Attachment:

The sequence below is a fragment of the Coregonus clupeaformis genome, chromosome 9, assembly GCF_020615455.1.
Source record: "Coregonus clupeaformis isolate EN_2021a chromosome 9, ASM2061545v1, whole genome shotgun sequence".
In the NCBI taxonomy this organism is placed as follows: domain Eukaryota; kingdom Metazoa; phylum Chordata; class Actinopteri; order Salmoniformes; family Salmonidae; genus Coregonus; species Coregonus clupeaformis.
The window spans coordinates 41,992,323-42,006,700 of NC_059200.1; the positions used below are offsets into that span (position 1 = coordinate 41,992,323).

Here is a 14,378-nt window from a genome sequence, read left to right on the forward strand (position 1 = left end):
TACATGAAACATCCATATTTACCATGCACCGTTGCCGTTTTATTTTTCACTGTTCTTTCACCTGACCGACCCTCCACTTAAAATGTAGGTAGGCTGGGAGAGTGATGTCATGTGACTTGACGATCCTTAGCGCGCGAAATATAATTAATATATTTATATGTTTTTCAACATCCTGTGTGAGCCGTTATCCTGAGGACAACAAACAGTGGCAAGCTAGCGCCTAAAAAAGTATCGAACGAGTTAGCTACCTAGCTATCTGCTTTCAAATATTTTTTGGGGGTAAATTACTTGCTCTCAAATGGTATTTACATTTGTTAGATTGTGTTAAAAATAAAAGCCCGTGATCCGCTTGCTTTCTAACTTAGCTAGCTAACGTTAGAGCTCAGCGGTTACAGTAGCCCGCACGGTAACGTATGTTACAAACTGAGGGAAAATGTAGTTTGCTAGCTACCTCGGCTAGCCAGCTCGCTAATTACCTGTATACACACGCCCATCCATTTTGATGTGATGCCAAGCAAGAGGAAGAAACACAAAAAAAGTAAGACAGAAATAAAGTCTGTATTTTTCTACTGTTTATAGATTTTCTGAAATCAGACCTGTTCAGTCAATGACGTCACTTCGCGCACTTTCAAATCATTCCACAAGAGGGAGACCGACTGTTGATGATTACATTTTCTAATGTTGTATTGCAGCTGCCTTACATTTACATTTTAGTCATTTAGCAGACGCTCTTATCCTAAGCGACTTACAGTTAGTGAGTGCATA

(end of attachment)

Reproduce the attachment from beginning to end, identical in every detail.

The sequence below is a fragment of the Coregonus clupeaformis genome, chromosome 9, assembly GCF_020615455.1.
Source record: "Coregonus clupeaformis isolate EN_2021a chromosome 9, ASM2061545v1, whole genome shotgun sequence".
In the NCBI taxonomy this organism is placed as follows: domain Eukaryota; kingdom Metazoa; phylum Chordata; class Actinopteri; order Salmoniformes; family Salmonidae; genus Coregonus; species Coregonus clupeaformis.
The window spans coordinates 41,992,323-42,006,700 of NC_059200.1; the positions used below are offsets into that span (position 1 = coordinate 41,992,323).

Here is a 14,378-nt window from a genome sequence, read left to right on the forward strand (position 1 = left end):
TACATGAAACATCCATATTTACCATGCACCGTTGCCGTTTTATTTTTCACTGTTCTTTCACCTGACCGACCCTCCACTTAAAATGTAGGTAGGCTGGGAGAGTGATGTCATGTGACTTGACGATCCTTAGCGCGCGAAATATAATTAATATATTTATATGTTTTTCAACATCCTGTGTGAGCCGTTATCCTGAGGACAACAAACAGTGGCAAGCTAGCGCCTAAAAAAGTATCGAACGAGTTAGCTACCTAGCTATCTGCTTTCAAATATTTTTTGGGGGTAAATTACTTGCTCTCAAATGGTATTTACATTTGTTAGATTGTGTTAAAAATAAAAGCCCGTGATCCGCTTGCTTTCTAACTTAGCTAGCTAACGTTAGAGCTCAGCGGTTACAGTAGCCCGCACGGTAACGTATGTTACAAACTGAGGGAAAATGTAGTTTGCTAGCTACCTCGGCTAGCCAGCTCGCTAATTACCTGTATACACACGCCCATCCATTTTGATGTGATGCCAAGCAAGAGGAAGAAACACAAAAAAAGTAAGACAGAAATAAAGTCTGTATTTTTCTACTGTTTATAGATTTTCTGAAATCAGACCTGTTCAGTCAATGACGTCACTTCGCGCACTTTCAAATCATTCCACAAGAGGGAGACCGACTGTTGATGATTACATTTTCTAATGTTGTATTGCAGCTGCCTTACATTTACATTTTAGTCATTTAGCAGACGCTCTTATCCTAAGCGACTTACAGTTAGTGAGTGCATA